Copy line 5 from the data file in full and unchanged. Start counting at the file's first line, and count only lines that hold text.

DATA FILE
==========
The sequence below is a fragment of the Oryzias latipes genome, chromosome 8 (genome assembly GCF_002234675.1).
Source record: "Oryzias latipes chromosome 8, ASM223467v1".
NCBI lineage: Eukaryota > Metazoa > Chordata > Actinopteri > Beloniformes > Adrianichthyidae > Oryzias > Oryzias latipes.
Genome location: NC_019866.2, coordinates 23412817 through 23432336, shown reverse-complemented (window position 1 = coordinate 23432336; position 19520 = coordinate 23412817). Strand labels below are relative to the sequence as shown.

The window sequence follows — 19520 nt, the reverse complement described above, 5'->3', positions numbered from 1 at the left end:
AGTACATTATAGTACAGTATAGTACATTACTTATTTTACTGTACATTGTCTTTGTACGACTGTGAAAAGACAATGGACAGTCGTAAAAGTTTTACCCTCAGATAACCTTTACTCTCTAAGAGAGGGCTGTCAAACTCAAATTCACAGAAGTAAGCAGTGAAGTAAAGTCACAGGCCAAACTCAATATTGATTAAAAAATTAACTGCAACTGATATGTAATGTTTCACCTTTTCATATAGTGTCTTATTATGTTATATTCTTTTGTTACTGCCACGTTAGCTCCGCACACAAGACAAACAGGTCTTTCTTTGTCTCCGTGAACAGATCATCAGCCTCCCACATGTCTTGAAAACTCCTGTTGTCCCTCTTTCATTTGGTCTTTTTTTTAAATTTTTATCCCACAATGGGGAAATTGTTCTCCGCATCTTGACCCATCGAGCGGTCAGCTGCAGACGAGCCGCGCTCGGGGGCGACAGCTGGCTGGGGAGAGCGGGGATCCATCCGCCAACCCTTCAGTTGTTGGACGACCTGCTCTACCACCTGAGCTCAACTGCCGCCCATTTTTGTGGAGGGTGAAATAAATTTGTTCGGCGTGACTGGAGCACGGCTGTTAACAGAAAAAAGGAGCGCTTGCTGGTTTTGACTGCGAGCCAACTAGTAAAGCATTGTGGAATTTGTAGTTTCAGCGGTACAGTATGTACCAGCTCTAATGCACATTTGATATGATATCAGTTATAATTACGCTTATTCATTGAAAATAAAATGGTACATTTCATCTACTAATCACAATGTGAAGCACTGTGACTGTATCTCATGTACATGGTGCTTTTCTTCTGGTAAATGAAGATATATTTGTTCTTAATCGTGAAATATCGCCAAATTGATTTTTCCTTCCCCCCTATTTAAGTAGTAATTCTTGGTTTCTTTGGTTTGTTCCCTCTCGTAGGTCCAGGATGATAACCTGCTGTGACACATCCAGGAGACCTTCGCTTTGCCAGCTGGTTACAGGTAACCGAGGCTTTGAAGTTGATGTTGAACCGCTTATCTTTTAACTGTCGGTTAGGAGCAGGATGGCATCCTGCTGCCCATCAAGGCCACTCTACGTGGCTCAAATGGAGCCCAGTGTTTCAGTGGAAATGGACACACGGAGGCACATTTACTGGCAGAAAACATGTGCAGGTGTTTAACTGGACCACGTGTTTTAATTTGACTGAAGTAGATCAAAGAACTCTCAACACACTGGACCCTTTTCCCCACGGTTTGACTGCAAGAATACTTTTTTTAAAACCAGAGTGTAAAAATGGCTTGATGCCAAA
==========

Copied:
The window sequence follows — 19520 nt, the reverse complement described above, 5'->3', positions numbered from 1 at the left end: